The Unizin Engage eText platform, currently in a limited pilot, enables instructors to select and integrate an eText into Canvas, reducing materials costs for students and opening up a wide array of possibilities for digital resources, annotation, and communication. At the March 15, 2019 Active Teaching Lab, 10 participants convened to kick off spring break with a discussion of how eTexts are being used on campus, the results of the Engage eText pilot thus far, and what the future may hold for students and instructors using eTexts.
- Advantages of eTexts include easy updating and content searchability. Downsides can include the demand to constantly update and the temptation for students to just search for answers rather than actually reading the text.
- With a physical textbook, content is presented and scaffolded within a carefully designed framework. Students typically start with the basics and build to integrate that knowledge into more complex topics. The nimbleness of an eText allows instructors to pick and choose what content to use, but doing so introduces the potential to lose continuity and leave gaps as students try to follow the learning pathway of the course. This shift doesn’t have to be negative, though, if it 1) instills problem solving skills on the part of the students in accessing digital resources, and 2) encourages instructors to map learning objectives and instructional methods with more intent and personalization.
- eText publishers provide unique digital learning tools (DLTs) that integrate with Canvas courses. The value of these DLTs is that instructors don’t have to create supplemental activities and assessments from scratch, but constraints include challenges with support, customization, and what to do with students who opt not to participate in the eText pilot.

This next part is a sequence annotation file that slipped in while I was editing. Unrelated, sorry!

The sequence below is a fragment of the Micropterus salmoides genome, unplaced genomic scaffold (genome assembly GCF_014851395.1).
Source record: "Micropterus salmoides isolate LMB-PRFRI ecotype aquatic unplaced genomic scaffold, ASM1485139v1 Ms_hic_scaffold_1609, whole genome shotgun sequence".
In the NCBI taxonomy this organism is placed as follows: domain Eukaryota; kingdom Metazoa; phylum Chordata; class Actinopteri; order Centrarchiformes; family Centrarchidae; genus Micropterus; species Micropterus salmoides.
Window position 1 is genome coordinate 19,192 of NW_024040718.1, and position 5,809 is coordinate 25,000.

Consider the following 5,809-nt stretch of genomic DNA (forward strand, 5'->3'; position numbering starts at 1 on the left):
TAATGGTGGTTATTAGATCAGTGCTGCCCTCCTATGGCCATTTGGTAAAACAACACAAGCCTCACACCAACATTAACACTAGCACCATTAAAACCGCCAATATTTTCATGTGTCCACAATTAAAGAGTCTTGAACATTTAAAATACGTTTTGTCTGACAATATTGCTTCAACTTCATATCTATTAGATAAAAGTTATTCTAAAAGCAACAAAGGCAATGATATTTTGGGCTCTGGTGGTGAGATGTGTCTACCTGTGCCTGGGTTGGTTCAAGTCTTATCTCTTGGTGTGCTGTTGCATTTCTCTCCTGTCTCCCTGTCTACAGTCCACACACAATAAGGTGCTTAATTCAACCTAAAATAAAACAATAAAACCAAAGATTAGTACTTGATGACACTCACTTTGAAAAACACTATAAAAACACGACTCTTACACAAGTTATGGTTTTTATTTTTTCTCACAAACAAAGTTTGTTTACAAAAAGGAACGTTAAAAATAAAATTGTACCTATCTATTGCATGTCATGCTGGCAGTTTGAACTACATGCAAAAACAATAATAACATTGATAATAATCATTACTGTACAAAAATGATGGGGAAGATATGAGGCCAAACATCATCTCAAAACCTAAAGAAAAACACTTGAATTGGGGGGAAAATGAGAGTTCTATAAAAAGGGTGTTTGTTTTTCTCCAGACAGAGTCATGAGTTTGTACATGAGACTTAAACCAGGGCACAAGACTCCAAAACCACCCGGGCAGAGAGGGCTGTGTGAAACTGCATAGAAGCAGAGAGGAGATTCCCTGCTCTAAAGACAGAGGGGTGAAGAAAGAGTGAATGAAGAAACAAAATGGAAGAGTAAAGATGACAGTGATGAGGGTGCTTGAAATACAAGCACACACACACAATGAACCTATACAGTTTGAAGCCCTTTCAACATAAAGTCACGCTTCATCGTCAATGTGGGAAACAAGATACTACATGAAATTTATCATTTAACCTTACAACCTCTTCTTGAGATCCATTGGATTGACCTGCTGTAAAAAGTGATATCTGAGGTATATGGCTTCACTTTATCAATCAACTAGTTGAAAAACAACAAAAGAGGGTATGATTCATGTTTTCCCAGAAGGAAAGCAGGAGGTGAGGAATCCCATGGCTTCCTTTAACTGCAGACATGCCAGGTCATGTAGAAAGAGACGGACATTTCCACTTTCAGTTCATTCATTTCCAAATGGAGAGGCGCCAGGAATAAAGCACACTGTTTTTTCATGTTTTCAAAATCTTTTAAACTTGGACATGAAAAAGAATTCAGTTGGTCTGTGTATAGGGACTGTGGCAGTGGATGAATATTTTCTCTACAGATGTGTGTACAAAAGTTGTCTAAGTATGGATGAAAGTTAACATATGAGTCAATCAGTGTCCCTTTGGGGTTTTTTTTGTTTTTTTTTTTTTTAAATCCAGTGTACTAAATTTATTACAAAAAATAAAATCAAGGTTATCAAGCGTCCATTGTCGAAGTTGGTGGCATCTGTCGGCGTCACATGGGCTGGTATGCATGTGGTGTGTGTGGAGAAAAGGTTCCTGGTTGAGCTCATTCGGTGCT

- By law, students must have the option to opt out of the eText pilot. Currently, emails with opt-out information are sent to students, but this information will need to be available in more locations for students to access once the pilot shifts to production mode.
- Price is determined by how many students participate, so instructors tend to encourage students to use the eText and its associated content.
- Other options to control costs for students do exist, such as allowing students to use older versions of printed textbooks or using Kaltura as an open educational resource for course content.
- In addition to the Engage eText pilot, UW has prioritized a broader initiative to adopt and produce Open Educational Resources.
For more information on Engage eTexts, visit the session’s activity sheet.
The Active Teaching Lab is a Faculty Engagement program with sessions held on Thursdays from 1:00-2:00pm and Fridays from 8:30-9:45am in the Middleton Building (1305 Linden Dr.), room 120. Check out upcoming Labs or read the recaps from past Labs. We build interdisciplinary conversations that are more emergent than a presenter and more dynamic than a panel — a conversation with colleagues sharing challenges, solutions, and experiments on topics selected by a variety of stakeholders.
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